These same boys now venerate bling bling over education. They treasure dope over hope. Why? Because they needed parents to give them positive examples of success when they were old enough to begin to understand notions of success. They needed to benefit from parents who made a serious commitment to establish a structure in the home that was geared toward success. They needed parents who did not mind saying to them that they were not rearing thugs!

As a community, we have to take the success of all Black boys into our hands when parents are not doing even to prevent their boys from becoming thugs. We have to be willing to tell them and show them what success is. We have to be willing to model success for them. It’s not enough for you to simply walk around and criticize these Black boys. When you see a Black boy who is not demonstrating the values, principles, and actions of a burgeoning successful man, then do what you can to help the boy. This may mean that you need to go talk to his parents and express an interest in investing in his future by doing things with him that are going to facilitate a successful life for him.

It’s time for us to reclaim our Black boys from futures dominated by incarceration, disease, gang activity, dope dealing, and robbery. I have committed my life to progressing Black boys and men to be the successes they deserve to be. What are you doing, could be doing, and/or willing to do to help Black boys and men to experience more successful lives?

Antonio Maurice Daniels

University of Wisconsin-Madison

Do Something Special for Your Children Today

I was just inspired to say that I think it would be really nice for you to do something special for your children today. It does not have to be something major—just do something special for them today. Our children are our greatest assets and we need to honor them as much as possible. If you don’t take that much time out to listen to your children, take a moment today just to talk to them to see how they are feeling, what may be worrying them, what they like most, and/or what is the greatest challenge they face. You may be surprised at what you discover.

If God has given you a child, He has given you the greatest blessing you can expect to receive. If you want your children to do better, then you are going to have to have the faith to believe that they can do better. Our children need our full support and unconditional love. Stop saying that your children are bad and just pray for them to improve. If you keep telling your children that they are bad, they will certainly become bad and never stop being bad, because you spoke this into their lives.

Don’t say that you don’t have the money to do something special for your children today. It does not take any money or much time to tell your children how much they mean to you and how much you love them. During this school year, try to become more involved in your children’s education. From my own experience, I know that having involved parents in my education made a significant difference in my educational experiences and outcomes throughout the K – higher education educational pipeline.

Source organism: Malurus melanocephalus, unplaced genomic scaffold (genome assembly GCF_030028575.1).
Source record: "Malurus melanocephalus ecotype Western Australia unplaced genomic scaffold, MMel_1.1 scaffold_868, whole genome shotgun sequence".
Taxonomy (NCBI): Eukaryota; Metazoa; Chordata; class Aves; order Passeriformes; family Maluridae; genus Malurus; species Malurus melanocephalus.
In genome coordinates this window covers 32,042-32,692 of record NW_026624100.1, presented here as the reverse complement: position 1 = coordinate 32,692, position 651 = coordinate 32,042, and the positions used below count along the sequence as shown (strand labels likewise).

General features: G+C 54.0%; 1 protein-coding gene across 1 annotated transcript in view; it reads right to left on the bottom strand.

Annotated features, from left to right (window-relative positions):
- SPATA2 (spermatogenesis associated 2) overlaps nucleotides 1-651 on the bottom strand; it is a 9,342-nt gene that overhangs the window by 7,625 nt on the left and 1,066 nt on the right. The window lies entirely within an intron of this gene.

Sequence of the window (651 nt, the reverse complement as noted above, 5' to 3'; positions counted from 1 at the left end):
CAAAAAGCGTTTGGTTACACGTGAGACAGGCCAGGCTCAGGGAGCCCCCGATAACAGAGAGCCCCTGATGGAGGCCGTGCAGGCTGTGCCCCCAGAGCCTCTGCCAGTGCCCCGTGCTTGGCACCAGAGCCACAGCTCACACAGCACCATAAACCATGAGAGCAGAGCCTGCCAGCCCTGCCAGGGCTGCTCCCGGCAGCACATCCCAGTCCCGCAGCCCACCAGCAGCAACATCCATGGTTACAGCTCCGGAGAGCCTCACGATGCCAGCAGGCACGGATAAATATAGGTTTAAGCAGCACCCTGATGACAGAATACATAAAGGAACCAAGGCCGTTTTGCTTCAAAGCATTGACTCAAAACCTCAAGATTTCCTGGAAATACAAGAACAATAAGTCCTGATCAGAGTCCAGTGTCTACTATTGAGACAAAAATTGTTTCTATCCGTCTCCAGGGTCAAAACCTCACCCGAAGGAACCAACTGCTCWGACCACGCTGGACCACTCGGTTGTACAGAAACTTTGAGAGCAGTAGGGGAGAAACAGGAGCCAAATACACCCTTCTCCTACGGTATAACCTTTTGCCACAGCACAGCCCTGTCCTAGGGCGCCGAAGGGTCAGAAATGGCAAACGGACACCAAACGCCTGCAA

No matter the age of your children, they are still precious. God gave you the children in your lives to treasure, cherish, and protect, so please make sure you take care of them properly. Don’t let anyone come between you and your love for your children. Again, do something special for your children today!

Antonio Maurice Daniels

University of Wisconsin-Madison

Parents Get Your Kids Some New Clothes For School If You Can


As the new school year begins for students situated in K-12, I would like to let parents know that one of their most important priorities should be to purchase their children some new name brand clothes for the upcoming school year. Although I know that the primary concern of great parents is to make sure that their children have all the necessary supplies and books required for their academic success, I would just like you to know that your children have another barrier to their academic success: their clothing. When students come to schools, they can face serious ridicule for not having on some of the latest fashions or some name brand clothes. While I’m at it, let me go ahead and tell you to make sure that you get them some name brand shoes too.

When your children arrive at school, they do not only face the fear of being critiqued negatively by their teachers on their assignments, but also experience a fear of a harsher critique: the critique of their clothing by their peers. Now, parents you can say that this is not an important issue that you need to concerned about with your children, but I have had the opportunity to witness how children were picked at about their clothing when I was in school and even now from my interactions with various K – 12 schools. Although I was fortunate to have parents who could afford to buy me the lastest fashions and shoes, many of my classmates were not able to do so. If you don’t have that much money to buy your children a bunch of new name brand clothes, then make sure that you try to make a sacrifice and purchase them one or two namebrand outfits that will help them to make a positive statement, and this will help them to combat negative peer criticisms about their clothing.